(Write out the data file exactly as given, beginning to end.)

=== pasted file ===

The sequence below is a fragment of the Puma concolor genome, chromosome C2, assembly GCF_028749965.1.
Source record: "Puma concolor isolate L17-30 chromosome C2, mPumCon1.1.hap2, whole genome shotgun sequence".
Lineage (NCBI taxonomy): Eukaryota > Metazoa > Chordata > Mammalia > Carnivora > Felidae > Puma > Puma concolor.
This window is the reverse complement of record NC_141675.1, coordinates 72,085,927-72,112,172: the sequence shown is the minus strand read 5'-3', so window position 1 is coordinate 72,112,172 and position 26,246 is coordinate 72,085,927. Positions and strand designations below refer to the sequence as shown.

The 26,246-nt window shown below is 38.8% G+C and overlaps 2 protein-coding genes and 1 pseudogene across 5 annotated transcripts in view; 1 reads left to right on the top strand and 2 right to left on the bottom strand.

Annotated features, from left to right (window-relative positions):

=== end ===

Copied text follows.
The sequence below is a fragment of the Puma concolor genome, chromosome C2, assembly GCF_028749965.1.
Source record: "Puma concolor isolate L17-30 chromosome C2, mPumCon1.1.hap2, whole genome shotgun sequence".
Lineage (NCBI taxonomy): Eukaryota > Metazoa > Chordata > Mammalia > Carnivora > Felidae > Puma > Puma concolor.
This window is the reverse complement of record NC_141675.1, coordinates 72,085,927-72,112,172: the sequence shown is the minus strand read 5'-3', so window position 1 is coordinate 72,112,172 and position 26,246 is coordinate 72,085,927. Positions and strand designations below refer to the sequence as shown.

The 26,246-nt window shown below is 38.8% G+C and overlaps 2 protein-coding genes and 1 pseudogene across 5 annotated transcripts in view; 1 reads left to right on the top strand and 2 right to left on the bottom strand.

Annotated features, from left to right (window-relative positions):